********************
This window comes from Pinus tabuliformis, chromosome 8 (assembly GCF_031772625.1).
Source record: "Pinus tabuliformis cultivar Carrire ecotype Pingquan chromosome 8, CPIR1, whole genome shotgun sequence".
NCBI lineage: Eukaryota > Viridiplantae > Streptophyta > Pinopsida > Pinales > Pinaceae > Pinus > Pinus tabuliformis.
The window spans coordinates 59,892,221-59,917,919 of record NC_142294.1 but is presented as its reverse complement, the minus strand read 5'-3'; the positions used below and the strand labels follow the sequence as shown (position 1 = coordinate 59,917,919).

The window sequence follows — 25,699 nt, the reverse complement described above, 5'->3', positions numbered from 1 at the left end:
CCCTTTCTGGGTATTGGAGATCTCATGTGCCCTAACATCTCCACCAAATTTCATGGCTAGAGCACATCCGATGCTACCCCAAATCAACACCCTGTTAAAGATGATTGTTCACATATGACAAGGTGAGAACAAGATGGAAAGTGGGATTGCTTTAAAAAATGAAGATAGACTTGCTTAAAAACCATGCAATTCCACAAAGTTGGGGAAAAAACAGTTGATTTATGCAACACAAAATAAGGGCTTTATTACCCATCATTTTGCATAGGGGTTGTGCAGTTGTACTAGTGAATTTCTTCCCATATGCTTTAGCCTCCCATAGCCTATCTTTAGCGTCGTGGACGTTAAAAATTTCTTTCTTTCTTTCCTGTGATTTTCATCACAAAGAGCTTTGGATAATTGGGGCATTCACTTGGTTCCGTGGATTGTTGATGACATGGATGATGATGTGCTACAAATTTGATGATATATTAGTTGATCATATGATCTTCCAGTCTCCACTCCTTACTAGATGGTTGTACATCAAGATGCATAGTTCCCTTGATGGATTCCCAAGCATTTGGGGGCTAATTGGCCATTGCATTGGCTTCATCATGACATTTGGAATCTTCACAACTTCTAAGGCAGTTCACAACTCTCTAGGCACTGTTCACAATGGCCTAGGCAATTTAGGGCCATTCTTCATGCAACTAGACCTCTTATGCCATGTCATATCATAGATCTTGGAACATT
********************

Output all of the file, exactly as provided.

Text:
This window comes from Pinus tabuliformis, chromosome 8 (assembly GCF_031772625.1).
Source record: "Pinus tabuliformis cultivar Carrire ecotype Pingquan chromosome 8, CPIR1, whole genome shotgun sequence".
NCBI lineage: Eukaryota > Viridiplantae > Streptophyta > Pinopsida > Pinales > Pinaceae > Pinus > Pinus tabuliformis.
The window spans coordinates 59,892,221-59,917,919 of record NC_142294.1 but is presented as its reverse complement, the minus strand read 5'-3'; the positions used below and the strand labels follow the sequence as shown (position 1 = coordinate 59,917,919).

The window sequence follows — 25,699 nt, the reverse complement described above, 5'->3', positions numbered from 1 at the left end:
CCCTTTCTGGGTATTGGAGATCTCATGTGCCCTAACATCTCCACCAAATTTCATGGCTAGAGCACATCCGATGCTACCCCAAATCAACACCCTGTTAAAGATGATTGTTCACATATGACAAGGTGAGAACAAGATGGAAAGTGGGATTGCTTTAAAAAATGAAGATAGACTTGCTTAAAAACCATGCAATTCCACAAAGTTGGGGAAAAAACAGTTGATTTATGCAACACAAAATAAGGGCTTTATTACCCATCATTTTGCATAGGGGTTGTGCAGTTGTACTAGTGAATTTCTTCCCATATGCTTTAGCCTCCCATAGCCTATCTTTAGCGTCGTGGACGTTAAAAATTTCTTTCTTTCTTTCCTGTGATTTTCATCACAAAGAGCTTTGGATAATTGGGGCATTCACTTGGTTCCGTGGATTGTTGATGACATGGATGATGATGTGCTACAAATTTGATGATATATTAGTTGATCATATGATCTTCCAGTCTCCACTCCTTACTAGATGGTTGTACATCAAGATGCATAGTTCCCTTGATGGATTCCCAAGCATTTGGGGGCTAATTGGCCATTGCATTGGCTTCATCATGACATTTGGAATCTTCACAACTTCTAAGGCAGTTCACAACTCTCTAGGCACTGTTCACAATGGCCTAGGCAATTTAGGGCCATTCTTCATGCAACTAGACCTCTTATGCCATGTCATATCATAGATCTTGGAACATT